British retail sales post surprise jump pf 2.3% in April

Fundamental Analysis


“Today’s data doesn’t change the underlying story, where the squeeze in household incomes is starting to weigh on consumer activity.”

— James Smith, ING Bank NV

UK retail sales rebounded markedly last month despite the post=Brexit sharp fall in the value of the Pound. The Office for National Statistics reported on Thursday that retail sales surged 2.3% in April, following the preceding month’s upwardly revised fall of 1.4% and topping expectations for a 1.2% increase. The unexpected climb suggested that consumer spending also rebounded in April and would support economic growth in the second quarter. Last month’s gain was mainly driven by the good weather that boosted demand for hardware and household goods. In volume terms, sales advanced 4.0% on an annual basis in April, compared to the prior month’s increase of 2.0%. Meanwhile, market analysts expected sales volumes to rise 2.1% in the reported month. After the release, the Sterling rose above $1.30 for the first time since September 2016 and hit $1.3028 for a short time. Excluding automobiles, sales rose 2% on a monthly basis in April. Despite April’s stronger than expected performance, retail sales are set to drop again in the upcoming months due to surging inflation.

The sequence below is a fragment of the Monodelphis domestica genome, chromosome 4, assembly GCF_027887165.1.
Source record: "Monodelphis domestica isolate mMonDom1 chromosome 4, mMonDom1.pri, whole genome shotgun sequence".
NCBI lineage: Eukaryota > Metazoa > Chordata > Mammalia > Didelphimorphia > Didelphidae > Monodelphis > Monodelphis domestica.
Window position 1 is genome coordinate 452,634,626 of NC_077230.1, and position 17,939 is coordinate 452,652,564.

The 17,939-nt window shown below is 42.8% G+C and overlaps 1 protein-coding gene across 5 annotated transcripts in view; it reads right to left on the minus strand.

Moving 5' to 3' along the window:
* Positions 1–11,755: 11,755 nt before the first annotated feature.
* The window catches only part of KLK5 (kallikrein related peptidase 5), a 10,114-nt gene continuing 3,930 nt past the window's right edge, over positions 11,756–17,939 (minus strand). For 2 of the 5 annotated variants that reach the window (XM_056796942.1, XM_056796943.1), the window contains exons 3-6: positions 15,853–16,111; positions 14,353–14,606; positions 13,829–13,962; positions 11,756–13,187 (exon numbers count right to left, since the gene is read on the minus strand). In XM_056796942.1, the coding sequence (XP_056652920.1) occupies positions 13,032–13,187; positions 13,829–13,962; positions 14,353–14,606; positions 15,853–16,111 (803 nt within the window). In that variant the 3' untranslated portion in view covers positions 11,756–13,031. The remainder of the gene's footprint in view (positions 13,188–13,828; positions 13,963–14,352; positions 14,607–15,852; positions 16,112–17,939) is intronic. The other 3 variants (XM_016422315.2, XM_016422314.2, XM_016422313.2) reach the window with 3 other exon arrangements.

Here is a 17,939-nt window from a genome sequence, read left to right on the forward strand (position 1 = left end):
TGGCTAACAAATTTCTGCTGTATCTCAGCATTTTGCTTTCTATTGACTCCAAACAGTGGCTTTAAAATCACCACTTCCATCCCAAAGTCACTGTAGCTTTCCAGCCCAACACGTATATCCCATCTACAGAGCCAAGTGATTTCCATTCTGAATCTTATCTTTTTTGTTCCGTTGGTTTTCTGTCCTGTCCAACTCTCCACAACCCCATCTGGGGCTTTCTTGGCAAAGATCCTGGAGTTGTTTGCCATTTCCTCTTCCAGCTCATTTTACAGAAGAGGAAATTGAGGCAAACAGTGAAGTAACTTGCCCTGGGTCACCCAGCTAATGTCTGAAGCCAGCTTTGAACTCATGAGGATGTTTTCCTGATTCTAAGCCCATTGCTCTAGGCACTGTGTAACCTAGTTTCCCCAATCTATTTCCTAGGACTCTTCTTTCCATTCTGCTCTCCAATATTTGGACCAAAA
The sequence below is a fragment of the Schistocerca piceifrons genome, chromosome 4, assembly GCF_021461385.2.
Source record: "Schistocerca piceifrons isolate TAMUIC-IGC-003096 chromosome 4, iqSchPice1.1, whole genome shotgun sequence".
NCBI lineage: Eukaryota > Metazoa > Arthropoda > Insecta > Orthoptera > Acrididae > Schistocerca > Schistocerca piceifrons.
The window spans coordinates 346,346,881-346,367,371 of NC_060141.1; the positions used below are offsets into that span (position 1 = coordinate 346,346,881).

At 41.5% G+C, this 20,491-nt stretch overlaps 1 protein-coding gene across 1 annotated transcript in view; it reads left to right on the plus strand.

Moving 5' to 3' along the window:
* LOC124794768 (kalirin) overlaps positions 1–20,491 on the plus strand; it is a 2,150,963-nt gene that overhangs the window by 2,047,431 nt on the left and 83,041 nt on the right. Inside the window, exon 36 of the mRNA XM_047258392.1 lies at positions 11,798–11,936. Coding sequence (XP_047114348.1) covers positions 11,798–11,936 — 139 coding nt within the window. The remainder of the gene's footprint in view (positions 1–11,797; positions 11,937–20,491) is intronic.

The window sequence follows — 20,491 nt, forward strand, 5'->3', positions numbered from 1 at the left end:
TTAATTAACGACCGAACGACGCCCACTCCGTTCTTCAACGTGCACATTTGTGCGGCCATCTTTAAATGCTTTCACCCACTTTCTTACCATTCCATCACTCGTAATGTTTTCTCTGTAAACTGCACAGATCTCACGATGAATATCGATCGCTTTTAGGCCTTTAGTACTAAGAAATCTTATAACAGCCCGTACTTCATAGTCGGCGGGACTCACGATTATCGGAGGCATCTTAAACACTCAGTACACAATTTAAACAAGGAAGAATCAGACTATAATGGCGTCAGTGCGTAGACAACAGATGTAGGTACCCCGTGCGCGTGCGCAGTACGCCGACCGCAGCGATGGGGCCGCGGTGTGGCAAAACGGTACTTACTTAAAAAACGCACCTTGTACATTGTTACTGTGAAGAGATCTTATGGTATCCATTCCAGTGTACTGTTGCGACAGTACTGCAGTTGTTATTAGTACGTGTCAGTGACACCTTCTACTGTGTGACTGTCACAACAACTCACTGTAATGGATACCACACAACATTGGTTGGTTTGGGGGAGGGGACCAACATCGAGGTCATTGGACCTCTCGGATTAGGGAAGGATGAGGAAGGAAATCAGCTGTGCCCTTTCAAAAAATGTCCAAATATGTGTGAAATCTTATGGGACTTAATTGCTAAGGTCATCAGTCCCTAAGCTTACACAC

“The details were ... consistent with the recent pickup in manufacturing output in the industrial production report being sustained.”

— Jim O'Sullivan, High Frequency Economics

The number of Americans filing for unemployment benefits dropped unexpectedly last month, official figures revealed on Thursday. The US Department of Labour reported that initial jobless claims fell to 232K in the week ending May 12, following the preceding week’s 236K and posting the third consecutive decline. In the meantime, analysts held expectations for an increase to 240K. Claims remained below the 300K level for 115 straight weeks, the longest stretch since 1973. The number of continuous claims fell 22K to 1.90M during the week ended May 5, the lowest since November 1988. Back in April, US private companies created 211K jobs, roughly meeting analysts’ expectations. Other data released on Thursday showed that manufacturing activity in Philadelphia jumped to 38.8 points in May, up from the preceding month’s 22.0, whereas analysts anticipated a slight decrease to 19.9. More than half of market participants expect the Federal Reserve to raise rates next month. However, uncertainties tied to the US President Donald Trump and Russia may lower significantly the chances of a June rate hike.


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